Suitor screening? I don't know what I imagined my parents doing. Applications? Background checks? Water torture? Hmm.....

[Phase I]
Dear Applicant 0146897QJD,
We have received your preliminary request to court our daughter. Thank you for sending your most recent photograph with its Certificate of Authenticity signed by your mother, as well as the 20-page essay describing what motivated you to begin this application process.

We would like to thank you for your interest in our pride and joy. While some steps of this application process may seem inconvenient, you of course understand our caution in entrusting our sweet young thing to just anyone who happens to have a Y chromosome. Even from a purely materialistic point of view (cost of childbirth; cost of clothing, housing, and food; cost of dentistry and healthcare; cost of education, etc.), you must understand the type of financial investment we have here. Besides that, we love our daughter, and we want her to be happy.

Because of this, we cannot allow you to monopolize even a minute of our daughter's valuable time without a few preliminaries and precautions.

Please complete the enclosed forms, and return them to the address on this packet within 10 days. If we do not hear from you within 10 days, we will assume that you are no longer interested. Additionally, please study the reference materials, and be prepared to be tested over them, should you proceed past Phase I of the screening process.

Marvin and Jenny Schnauver

Forms to be completed
Personal Testimony
Detailing your conversion, and beliefs.
Scripture Memorized
Be prepared to recite this at any time.
Scriptural Study Method
Outline your daily routine for Bible study.
Personal Ministry
Detail the ministries you have been personally involved in through the investment of time or money in the past twelve months.
Brief Personal Account
Describe your life in 20 pages.
Outline of Friends
List the friend's name, length of friendship, method of meeting, and current pursuits.
100 Favorite Books Read Last Year
Three-sentence summaries of those one hundred books you most enjoyed reading last year.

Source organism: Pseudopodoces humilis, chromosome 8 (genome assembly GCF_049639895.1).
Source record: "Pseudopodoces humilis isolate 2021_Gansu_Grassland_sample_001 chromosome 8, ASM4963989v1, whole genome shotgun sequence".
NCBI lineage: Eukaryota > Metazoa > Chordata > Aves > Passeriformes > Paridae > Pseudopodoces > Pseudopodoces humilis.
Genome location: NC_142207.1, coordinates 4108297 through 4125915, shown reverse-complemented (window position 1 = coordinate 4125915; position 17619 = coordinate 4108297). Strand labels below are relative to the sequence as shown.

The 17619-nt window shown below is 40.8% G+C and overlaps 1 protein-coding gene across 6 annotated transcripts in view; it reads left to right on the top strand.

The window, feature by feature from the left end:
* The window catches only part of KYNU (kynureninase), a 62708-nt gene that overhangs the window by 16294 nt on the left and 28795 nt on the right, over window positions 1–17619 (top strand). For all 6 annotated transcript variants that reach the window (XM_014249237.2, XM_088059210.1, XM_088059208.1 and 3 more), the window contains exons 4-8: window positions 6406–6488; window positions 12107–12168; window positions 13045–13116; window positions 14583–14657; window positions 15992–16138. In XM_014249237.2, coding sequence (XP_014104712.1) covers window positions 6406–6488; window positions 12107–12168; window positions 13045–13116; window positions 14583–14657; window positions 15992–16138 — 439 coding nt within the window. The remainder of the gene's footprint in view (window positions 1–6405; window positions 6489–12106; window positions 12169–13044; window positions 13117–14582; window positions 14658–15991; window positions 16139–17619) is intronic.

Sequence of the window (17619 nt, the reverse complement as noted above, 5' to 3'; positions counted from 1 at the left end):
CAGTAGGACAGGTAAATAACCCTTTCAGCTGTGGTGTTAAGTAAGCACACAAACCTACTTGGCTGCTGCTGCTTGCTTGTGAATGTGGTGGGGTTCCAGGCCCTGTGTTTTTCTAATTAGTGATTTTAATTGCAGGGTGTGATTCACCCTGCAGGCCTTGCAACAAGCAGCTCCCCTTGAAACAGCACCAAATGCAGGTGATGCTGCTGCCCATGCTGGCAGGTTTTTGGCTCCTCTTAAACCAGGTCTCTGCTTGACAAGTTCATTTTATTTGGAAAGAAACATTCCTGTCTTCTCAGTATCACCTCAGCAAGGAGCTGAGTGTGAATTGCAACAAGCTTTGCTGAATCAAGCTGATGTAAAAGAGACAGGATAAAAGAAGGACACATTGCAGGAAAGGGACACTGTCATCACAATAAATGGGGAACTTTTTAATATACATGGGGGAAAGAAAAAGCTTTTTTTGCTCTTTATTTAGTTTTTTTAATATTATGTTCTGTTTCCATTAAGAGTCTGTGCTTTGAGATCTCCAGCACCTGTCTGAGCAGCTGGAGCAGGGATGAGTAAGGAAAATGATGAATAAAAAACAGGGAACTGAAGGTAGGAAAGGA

Favorite Movies Watched Last Year
Same as above, except there is no stipulation at the number of movies you watched.
Academic History
Courses, GPA, and degrees earned from middle school to the present day.
Acquired Life Skills
Itemized list of tasks you are proficient at. Please be as comprehensive and detailed as possible. For example, list tasks as far-ranging as "pinning butterflies" to "open-heart surgery."
Automobile, Sink, and Lightbulb Diagrams
Detailed diagram of automobile, kitchen sink, and lightbulb, including as much detail as you can summon from memory.
Toolbox Contents
Describe the contents of your toolbox.
Publication History
Itemized list of all Letters-to-the-Editor, journal articles, book chapters, and monographs you have written.
Background Check
The results of a background check from your state of residency.
Credit Report
Showing your financial history at the present date.
Bank Statements
Bank statements from each bank you have used.
Monthly Budgets
Include your budgets from the last 12-month period.
Current Resume
Showing your places of employment from middle school through the present day.
Medical History
Results from a physical performed within this month. Include a full description of all allergies and current medications.
Traffic History
List of all traffic violations during your time as a driver.
Top 50 Role Models
List of those fifty people that have most influenced your life, and why.
List of those hobbies you find most enjoyable. Enclose photographs whenever possible.
Typical Daily Regimen
Outline your typical 24-hour period, listing physical workout, time at work, time doing hobbies, etc.
Perfect Day
Outline what would be your ideal 24-hour period.
Favorite Games and Time Log
List of those video or board games which you enjoy most, along with an estimate of how long you spent playing them during the last twelve months.
Favorite Jokes to Tell
Italicize all punchlines and phrases to be especially emphasized.
Biggest Strengths
Spiritual, or physical.
Biggest Weaknesses
Be honest.
Favorite Historical Epoch
Fully justify your selection.
Previous Romantic Involvements
From elementary school to the present day.
Survey of Family Tree
Include the photos/names/ages and brief descriptions of all those in your immediate family as well as all first-cousins, aunts, uncles, and grandparents. Include any interesting quirks, hobbies, and/or pastimes. Also include a brief medical history.
Cooking Abilities and Preferences
Include favorite recipes, cooking experience, and cooking preferences.
History of Plant Ownership